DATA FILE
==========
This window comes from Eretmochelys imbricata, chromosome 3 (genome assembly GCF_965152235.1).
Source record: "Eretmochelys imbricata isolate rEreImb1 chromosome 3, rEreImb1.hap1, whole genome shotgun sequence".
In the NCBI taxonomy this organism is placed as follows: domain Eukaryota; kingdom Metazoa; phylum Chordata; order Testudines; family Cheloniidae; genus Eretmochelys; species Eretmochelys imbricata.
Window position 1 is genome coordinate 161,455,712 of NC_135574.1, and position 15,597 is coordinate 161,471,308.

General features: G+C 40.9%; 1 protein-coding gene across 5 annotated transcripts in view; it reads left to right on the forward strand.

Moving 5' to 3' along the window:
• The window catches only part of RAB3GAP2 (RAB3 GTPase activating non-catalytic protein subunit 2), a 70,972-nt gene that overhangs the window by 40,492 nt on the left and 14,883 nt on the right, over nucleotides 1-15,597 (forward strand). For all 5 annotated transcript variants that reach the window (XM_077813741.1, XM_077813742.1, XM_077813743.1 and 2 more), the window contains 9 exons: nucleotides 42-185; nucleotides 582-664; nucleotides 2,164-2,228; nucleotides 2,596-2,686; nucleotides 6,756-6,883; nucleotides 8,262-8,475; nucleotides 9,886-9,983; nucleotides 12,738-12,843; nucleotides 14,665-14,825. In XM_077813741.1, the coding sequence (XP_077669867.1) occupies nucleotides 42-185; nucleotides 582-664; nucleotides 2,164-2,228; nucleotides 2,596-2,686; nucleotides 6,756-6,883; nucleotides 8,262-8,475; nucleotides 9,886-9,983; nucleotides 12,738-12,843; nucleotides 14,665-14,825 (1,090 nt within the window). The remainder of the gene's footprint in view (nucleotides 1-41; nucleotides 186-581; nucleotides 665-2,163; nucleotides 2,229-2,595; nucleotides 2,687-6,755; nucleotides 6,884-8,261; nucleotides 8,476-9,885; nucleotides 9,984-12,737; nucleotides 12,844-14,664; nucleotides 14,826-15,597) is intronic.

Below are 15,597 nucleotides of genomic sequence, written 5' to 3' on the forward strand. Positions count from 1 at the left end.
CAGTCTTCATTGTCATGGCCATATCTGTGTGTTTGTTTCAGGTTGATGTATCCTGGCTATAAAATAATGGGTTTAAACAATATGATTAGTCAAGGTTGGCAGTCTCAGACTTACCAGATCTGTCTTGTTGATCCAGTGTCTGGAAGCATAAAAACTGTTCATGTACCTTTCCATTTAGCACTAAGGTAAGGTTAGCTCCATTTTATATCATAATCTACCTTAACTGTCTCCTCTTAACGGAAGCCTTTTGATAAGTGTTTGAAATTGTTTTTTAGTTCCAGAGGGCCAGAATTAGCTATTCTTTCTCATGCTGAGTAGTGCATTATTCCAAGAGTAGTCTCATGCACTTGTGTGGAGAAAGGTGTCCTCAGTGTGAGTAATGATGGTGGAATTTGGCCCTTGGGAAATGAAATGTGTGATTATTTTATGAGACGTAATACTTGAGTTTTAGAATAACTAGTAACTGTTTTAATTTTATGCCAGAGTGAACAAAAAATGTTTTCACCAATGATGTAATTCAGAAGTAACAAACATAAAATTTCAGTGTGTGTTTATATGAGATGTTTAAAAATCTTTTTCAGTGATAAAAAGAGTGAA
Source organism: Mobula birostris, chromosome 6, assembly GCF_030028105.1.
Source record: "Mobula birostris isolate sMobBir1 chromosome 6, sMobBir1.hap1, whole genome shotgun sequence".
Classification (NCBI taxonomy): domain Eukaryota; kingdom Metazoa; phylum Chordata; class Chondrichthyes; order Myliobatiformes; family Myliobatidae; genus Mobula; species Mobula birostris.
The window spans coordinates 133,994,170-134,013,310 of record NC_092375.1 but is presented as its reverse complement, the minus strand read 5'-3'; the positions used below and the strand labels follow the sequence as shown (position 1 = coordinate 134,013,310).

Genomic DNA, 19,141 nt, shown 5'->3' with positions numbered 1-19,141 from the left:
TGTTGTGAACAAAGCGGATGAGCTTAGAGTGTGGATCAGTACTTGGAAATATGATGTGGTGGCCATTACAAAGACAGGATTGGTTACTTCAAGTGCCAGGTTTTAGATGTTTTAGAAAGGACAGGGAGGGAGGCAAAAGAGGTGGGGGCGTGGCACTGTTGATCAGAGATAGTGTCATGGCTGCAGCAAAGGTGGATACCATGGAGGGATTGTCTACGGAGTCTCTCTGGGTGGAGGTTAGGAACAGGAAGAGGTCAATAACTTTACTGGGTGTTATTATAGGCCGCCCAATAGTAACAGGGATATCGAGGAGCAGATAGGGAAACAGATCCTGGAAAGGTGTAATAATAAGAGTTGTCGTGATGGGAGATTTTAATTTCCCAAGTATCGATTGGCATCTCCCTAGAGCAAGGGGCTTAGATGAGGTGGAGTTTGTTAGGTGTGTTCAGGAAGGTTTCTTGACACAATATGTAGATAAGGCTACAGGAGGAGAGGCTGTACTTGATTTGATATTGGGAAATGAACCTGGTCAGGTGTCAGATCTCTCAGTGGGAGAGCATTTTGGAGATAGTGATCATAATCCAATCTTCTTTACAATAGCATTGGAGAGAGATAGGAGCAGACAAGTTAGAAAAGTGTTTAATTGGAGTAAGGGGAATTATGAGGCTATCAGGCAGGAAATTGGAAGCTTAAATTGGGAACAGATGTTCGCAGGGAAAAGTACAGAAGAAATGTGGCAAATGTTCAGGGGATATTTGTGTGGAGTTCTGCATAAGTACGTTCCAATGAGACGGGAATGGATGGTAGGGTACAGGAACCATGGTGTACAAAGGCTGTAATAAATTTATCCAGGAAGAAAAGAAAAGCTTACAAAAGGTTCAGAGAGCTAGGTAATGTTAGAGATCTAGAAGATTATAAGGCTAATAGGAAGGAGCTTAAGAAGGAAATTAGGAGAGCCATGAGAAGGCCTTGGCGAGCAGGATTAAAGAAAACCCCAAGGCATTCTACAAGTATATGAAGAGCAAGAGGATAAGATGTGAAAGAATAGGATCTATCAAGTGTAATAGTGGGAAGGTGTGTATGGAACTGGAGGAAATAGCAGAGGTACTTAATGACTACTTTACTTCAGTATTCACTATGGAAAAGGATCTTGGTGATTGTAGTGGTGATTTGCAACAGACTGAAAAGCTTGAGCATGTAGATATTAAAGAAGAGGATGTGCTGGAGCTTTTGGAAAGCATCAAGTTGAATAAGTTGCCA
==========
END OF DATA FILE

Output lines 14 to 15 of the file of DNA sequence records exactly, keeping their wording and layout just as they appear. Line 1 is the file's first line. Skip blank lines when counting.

Genomic DNA, 19,141 nt, shown 5'->3' with positions numbered 1-19,141 from the left:
TGTTGTGAACAAAGCGGATGAGCTTAGAGTGTGGATCAGTACTTGGAAATATGATGTGGTGGCCATTACAAAGACAGGATTGGTTACTTCAAGTGCCAGGTTTTAGATGTTTTAGAAAGGACAGGGAGGGAGGCAAAAGAGGTGGGGGCGTGGCACTGTTGATCAGAGATAGTGTCATGGCTGCAGCAAAGGTGGATACCATGGAGGGATTGTCTACGGAGTCTCTCTGGGTGGAGGTTAGGAACAGGAAGAGGTCAATAACTTTACTGGGTGTTATTATAGGCCGCCCAATAGTAACAGGGATATCGAGGAGCAGATAGGGAAACAGATCCTGGAAAGGTGTAATAATAAGAGTTGTCGTGATGGGAGATTTTAATTTCCCAAGTATCGATTGGCATCTCCCTAGAGCAAGGGGCTTAGATGAGGTGGAGTTTGTTAGGTGTGTTCAGGAAGGTTTCTTGACACAATATGTAGATAAGGCTACAGGAGGAGAGGCTGTACTTGATTTGATATTGGGAAATGAACCTGGTCAGGTGTCAGATCTCTCAGTGGGAGAGCATTTTGGAGATAGTGATCATAATCCAATCTTCTTTACAATAGCATTGGAGAGAGATAGGAGCAGACAAGTTAGAAAAGTGTTTAATTGGAGTAAGGGGAATTATGAGGCTATCAGGCAGGAAATTGGAAGCTTAAATTGGGAACAGATGTTCGCAGGGAAAAGTACAGAAGAAATGTGGCAAATGTTCAGGGGATATTTGTGTGGAGTTCTGCATAAGTACGTTCCAATGAGACGGGAATGGATGGTAGGGTACAGGAACCATGGTGTACAAAGGCTGTAATAAATTTATCCAGGAAGAAAAGAAAAGCTTACAAAAGGTTCAGAGAGCTAGGTAATGTTAGAGATCTAGAAGATTATAAGGCTAATAGGAAGGAGCTTAAGAAGGAAATTAGGAGAGCCATGAGAAGGCCTTGGCGAGCAGGATTAAAGAAAACCCCAAGGCATTCTACAAGTATATGAAGAGCAAGAGGATAAGATGTGAAAGAATAGGATCTATCAAGTGTAATAGTGGGAAGGTGTGTATGGAACTGGAGGAAATAGCAGAGGTACTTAATGACTACTTTACTTCAGTATTCACTATGGAAAAGGATCTTGGTGATTGTAGTGGTGATTTGCAACAGACTGAAAAGCTTGAGCATGTAGATATTAAAGAAGAGGATGTGCTGGAGCTTTTGGAAAGCATCAAGTTGAATAAGTTGCCA